I dont quite understand what your saying here, is it that youve been awarded ESA work related group but they want you in ESA support group?

Im on ESA support group which means I dont have to attend any work related stuff

Catherine :)


good luck for sunday, i have neuropathic pain in my ankle and degenrated cervical spine pain i have appealed against atos who said i was fit for work, that was in january and i am still waitiilityng for my interview.i have told them its not my disability that stops me from working but its the pain and medication and lack of concertration,? how long did you wait until your appeal was heard,



Hi Andy

I also have cervical spine pain and pbc, I was awarded no points at my medical, I appealed and won my case, it took a year for my appeal to come up.

Catherine :)


thanks catherine


Sorry but I am in the dark about all this but what is ATOS. I have never claimed anything before so not up on it, I have won a tribunal for DLA but I doubt I will ever get it as they are just messing me around, telling me the tribunal havent sent the papers and then they lost the papers and then saying it's an awful lot of money,, "Well of course it is they have been messing me about for two years now" and now it's with a decision maker ( to decide if they are going to pay it I suppose.).......I thought the decision had been made for them by the tribunal service but it seems not


I was put in the work related group after being awarded 15points at my tribunal,because I waited over 12 months for the tribunal I have got a lot worse and was told by the judge that I would need to be reassessed as they could only consider how I had been not how I am today.

ATOS are the medical group that do your medicals for DWP they would have seen you for your DLA or at least a doc who works for them



Nope i did not get that far was turned down straight away..did not aapeal either because myfriend is in a wheel chair some of the time and she also was taken off ESA and as a result she also lost her DLA..it's not worth the stress.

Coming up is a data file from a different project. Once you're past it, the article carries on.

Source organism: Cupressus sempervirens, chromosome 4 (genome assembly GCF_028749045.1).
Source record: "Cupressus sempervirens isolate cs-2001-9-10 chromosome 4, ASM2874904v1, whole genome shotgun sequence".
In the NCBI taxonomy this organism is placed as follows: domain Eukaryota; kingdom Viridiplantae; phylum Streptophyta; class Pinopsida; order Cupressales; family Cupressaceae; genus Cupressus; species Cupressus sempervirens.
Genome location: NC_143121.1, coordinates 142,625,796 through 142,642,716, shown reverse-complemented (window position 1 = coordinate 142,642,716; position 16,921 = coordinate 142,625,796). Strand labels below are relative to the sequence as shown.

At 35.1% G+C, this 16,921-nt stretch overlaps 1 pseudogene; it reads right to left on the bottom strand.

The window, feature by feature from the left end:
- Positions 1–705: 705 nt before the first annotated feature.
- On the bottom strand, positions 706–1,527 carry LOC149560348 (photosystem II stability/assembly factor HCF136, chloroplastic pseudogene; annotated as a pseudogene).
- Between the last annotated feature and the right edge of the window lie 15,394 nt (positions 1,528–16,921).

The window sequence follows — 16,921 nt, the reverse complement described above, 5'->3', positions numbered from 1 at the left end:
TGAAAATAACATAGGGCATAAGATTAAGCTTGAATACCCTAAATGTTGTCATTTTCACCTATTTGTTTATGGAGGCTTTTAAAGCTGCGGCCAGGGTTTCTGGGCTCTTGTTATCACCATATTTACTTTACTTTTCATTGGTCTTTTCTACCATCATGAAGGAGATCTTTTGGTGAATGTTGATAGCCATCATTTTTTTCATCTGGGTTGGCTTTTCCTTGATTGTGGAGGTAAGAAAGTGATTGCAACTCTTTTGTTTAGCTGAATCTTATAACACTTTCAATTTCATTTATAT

I feel a tribunal will happen,

at my Medical the health care practitioner from ATOS said " oh biliary chirrosis of the bones" at least she didn't think I had ms I explained no I had PBC and it was my liver " do you drink alcohol ?"

Was the next question I then explained I wasn't an alcoholic that it was my immune system,after that she was more interested in noting down my medication

I wasn't allowed into the lift as in an emergency I wouldn't be able to get down the flights of stairs so had to be dealt with at the entrance in a small room

Bit worrying now as to where you can go on a scooter

Not a good day and feel so negative about it all



It is very worrying that everyone is having problems claiming DLA when they are entilted to it.I have PBC andEpilepsy and have claimed this benifit, I also worked for Citizen Advice as a volenteer Benifit advisor specicialiseing in Disabilty benifits. It has always been very difficulty to claim DLA and I would advise evryone to seek expert advise and the wording on these forms is essential. Always contac t your nearest CAB also if you have been a member of a Union they have benifit advisers ,also Professional organisations,also remember ALWAYS APPEAL your decision you must ask for written reasons why they declined your claim, there are strict time lines for this, always advise to do this on day one. I could go on for ages about claims, will write after the programme.